The government is envisaging a four-pronged approach to create a comprehensive regulatory framework to address the digital economy.
The fast-paced digitization due to technological transformation both by corporates and the government has positioned India as one of the fastest growing digital economies. India has over 900 million internet users, and a growing online market, which is second only to China*. As per a 2022 InvestIndia report, India witnessed 14% of the total 2018 billion app installations in the world.
To keep up with this exponential growth, the government has been contemplating an overhaul of the two-decade old Information Technology Act, 2000 (IT Act), since 2018. With the Digital Personal Data Protection Bill, 2022 (DPDP Bill) and the recent consultation on the Digital India Act, 2023 (DIA), the government has made affirmative strides towards establishing the much-needed legal framework to support this growth. The government plans to move ahead with both DPDP and DIA working in tandem with each other.
Why do we need a new law?
Although, there have been many revisions and amendments to define the digital space, India lacks a comprehensive legislation that addresses the growing sophistication of the cyber world, acts as a catalyst for the digital economy, more particularly in the context of start-ups, as well as protects the rights of the Indian citizens.
The government is envisaging a four-pronged approach to create a comprehensive regulatory framework to address the digital economy. The Digital India Act, which would replace the current IT Act of 2000, a revised telecommunications law framework, called the Indian Telecommunications Bill; the proposed Digital Personal Data Protection Bill, 2022, which deals with personal data; and the National Data Governance Framework Policy. The government is also contemplating changes in the Indian Penal Code (IPC) with respect to cybercrimes. All of these are currently in various draft/public consultation stages.
Key Provisions under the Digital India Act, 2023
Classification of Intermediaries
One of the criticisms of the current IT Act and rules is one size fits all approach for intermediaries. The proposal for DIA includes classification of intermediaries, examples of which include e-Commerce platforms, search engines, social media platforms, digital media entities, gaming platforms, and pure-play intermediaries such as Telecom Service Providers, Internet Service Providers. There is a need to treat each of them distinctly in terms of the role played by them and introduce a nuanced regulatory approach for them.
Safe Harbour Protection for Intermediaries
Under the current regulatory regime, Section 79 of the IT Act provides for the Safe Harbour protection to social media giants. It provides immunity to intermediaries from any third-party information, data, or communication link made available on its platform. With the proposed classification of intermediaries, it is expected that DIA will include different guardrails and levels of immunities for them.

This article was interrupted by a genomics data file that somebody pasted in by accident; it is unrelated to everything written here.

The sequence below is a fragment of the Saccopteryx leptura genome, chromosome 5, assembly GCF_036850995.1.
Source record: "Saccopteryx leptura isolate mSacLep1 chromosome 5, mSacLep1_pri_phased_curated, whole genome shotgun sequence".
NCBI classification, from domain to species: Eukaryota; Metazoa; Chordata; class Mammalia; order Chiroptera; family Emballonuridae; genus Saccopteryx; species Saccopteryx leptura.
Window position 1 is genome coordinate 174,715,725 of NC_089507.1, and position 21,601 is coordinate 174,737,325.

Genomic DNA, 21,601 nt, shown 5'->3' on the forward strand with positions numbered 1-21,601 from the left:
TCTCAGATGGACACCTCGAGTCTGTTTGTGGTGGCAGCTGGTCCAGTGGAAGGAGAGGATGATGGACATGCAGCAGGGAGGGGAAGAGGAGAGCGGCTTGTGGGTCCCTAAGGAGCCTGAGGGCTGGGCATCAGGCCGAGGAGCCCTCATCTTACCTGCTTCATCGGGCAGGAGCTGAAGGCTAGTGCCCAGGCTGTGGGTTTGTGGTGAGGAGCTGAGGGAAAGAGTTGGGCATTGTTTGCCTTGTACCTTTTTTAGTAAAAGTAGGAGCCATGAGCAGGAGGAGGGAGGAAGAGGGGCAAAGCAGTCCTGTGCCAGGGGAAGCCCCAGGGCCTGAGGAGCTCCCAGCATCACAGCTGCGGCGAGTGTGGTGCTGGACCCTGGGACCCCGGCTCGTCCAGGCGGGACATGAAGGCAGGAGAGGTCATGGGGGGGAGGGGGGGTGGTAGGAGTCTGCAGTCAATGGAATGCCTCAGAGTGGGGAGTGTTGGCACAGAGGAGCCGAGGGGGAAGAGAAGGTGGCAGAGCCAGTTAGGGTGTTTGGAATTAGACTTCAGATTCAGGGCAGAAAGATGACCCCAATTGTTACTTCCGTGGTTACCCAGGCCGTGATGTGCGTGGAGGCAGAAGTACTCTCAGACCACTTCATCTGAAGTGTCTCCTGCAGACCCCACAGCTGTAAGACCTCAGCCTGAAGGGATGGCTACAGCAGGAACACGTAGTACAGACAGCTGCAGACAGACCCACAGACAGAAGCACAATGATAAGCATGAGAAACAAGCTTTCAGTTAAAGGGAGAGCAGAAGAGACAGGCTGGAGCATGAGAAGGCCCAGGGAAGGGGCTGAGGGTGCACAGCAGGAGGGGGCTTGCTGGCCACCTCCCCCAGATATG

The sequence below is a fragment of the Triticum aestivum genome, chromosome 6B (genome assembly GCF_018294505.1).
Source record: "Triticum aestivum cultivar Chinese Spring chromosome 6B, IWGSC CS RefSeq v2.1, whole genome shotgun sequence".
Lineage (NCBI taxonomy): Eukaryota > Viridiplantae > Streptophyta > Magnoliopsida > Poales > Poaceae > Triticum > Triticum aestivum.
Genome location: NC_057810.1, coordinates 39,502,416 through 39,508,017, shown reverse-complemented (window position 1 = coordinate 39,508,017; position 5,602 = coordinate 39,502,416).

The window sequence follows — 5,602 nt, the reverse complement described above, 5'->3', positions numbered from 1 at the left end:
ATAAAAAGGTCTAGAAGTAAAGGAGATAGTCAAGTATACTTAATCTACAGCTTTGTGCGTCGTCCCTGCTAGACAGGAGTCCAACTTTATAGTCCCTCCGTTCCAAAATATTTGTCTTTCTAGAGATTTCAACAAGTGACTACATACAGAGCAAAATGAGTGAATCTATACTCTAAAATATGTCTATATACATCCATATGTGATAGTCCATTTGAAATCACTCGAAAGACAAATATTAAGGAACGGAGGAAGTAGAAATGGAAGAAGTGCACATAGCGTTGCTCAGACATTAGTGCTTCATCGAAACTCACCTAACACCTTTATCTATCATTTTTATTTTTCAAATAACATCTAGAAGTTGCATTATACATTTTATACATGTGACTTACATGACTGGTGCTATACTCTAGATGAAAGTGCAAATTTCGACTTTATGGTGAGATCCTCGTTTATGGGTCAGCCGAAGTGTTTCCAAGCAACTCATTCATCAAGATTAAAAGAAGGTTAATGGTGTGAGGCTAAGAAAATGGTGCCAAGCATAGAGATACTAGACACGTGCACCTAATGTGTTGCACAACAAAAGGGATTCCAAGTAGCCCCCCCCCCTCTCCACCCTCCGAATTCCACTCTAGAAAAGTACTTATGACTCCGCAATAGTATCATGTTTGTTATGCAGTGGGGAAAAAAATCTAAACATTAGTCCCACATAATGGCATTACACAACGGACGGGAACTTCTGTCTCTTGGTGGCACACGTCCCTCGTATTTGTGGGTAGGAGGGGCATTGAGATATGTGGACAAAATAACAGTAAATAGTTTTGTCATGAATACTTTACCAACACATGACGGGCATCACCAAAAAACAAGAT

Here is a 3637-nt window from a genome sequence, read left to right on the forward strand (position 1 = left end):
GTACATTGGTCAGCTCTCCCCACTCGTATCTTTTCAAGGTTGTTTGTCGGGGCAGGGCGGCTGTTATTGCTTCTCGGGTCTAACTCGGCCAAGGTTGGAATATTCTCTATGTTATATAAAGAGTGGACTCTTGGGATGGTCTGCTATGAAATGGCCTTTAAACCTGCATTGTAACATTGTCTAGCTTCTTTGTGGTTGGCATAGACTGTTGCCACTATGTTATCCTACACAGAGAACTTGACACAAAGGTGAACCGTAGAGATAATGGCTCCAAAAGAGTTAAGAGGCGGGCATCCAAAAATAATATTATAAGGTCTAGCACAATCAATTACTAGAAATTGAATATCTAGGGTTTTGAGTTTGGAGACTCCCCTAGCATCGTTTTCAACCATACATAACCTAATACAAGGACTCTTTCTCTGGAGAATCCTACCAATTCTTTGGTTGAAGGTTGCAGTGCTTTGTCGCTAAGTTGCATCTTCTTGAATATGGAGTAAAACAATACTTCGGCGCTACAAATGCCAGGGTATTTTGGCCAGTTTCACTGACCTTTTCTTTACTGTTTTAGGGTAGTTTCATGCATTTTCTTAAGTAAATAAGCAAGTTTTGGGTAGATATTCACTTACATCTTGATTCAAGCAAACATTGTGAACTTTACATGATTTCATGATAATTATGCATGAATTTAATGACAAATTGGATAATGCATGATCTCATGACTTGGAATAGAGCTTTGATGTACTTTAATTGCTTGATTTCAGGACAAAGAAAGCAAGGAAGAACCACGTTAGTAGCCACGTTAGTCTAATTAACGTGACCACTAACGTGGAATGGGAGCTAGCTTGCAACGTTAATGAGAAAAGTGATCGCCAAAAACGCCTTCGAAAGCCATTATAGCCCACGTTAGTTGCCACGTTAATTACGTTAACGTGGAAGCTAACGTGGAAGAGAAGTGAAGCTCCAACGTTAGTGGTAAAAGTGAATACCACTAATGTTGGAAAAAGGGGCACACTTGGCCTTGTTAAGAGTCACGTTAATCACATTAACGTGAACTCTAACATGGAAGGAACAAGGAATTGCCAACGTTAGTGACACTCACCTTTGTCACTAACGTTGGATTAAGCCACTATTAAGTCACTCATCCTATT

The DIA will also provide some of the regulatory safeguards required for emerging technologies, including AI, IoT, and other prominent emerging technologies. This is just the beginning and regulators have the enormous task of matching the speed of innovation in terms of quality testing frameworks, algorithmic accountability, threat and vulnerability assessments, content moderation, etc.
One of the key considerations under the DIA is online safety and trust of internet users. The law will likely address protection from online offences such as cyber-flashing, cyber-bullying, and doxing. The government, in its presentation, included specific references to age-gating and preserving children’s privacy as tools to protect children from the fall outs of internet. There is emphasis on rights of digital users, such as right to be forgotten, secured electronic means by empowering agencies like CERT-IN for cyber resilience, right to redressal, and digital inheritance.
The DIA is expected to include an accountability framework which includes adjudicatory and appellate mechanisms for digital operators. There is a proposal to empower agencies like CERT-In for cyber resilience and to strengthen the penalty framework for non-compliance. It is also expected that there will be a unified responsive governance architecture including a dedicated inquiry agency and grievance redressal framework.
The proposed Digital India Act, along with other complementary legislation, has the potential to establish a comprehensive regulatory framework that supports the growth of the digital economy while protecting the rights of Indian citizens. With the proliferation of emerging technologies and increasing concerns around cybersecurity and data privacy, a well-defined legal framework is essential for India to maintain its position as one of the fastest-growing digital economies in the world. The proposed legislation includes provisions for the classification of intermediaries, safe harbor protection, emerging technologies, online safety, and governance mechanisms. If the government effectively implements the proposed legislation, India could become a global leader in the digital economy, providing a fair playing field for digital operators, ensuring online safety and trust, and protecting the rights of digital users.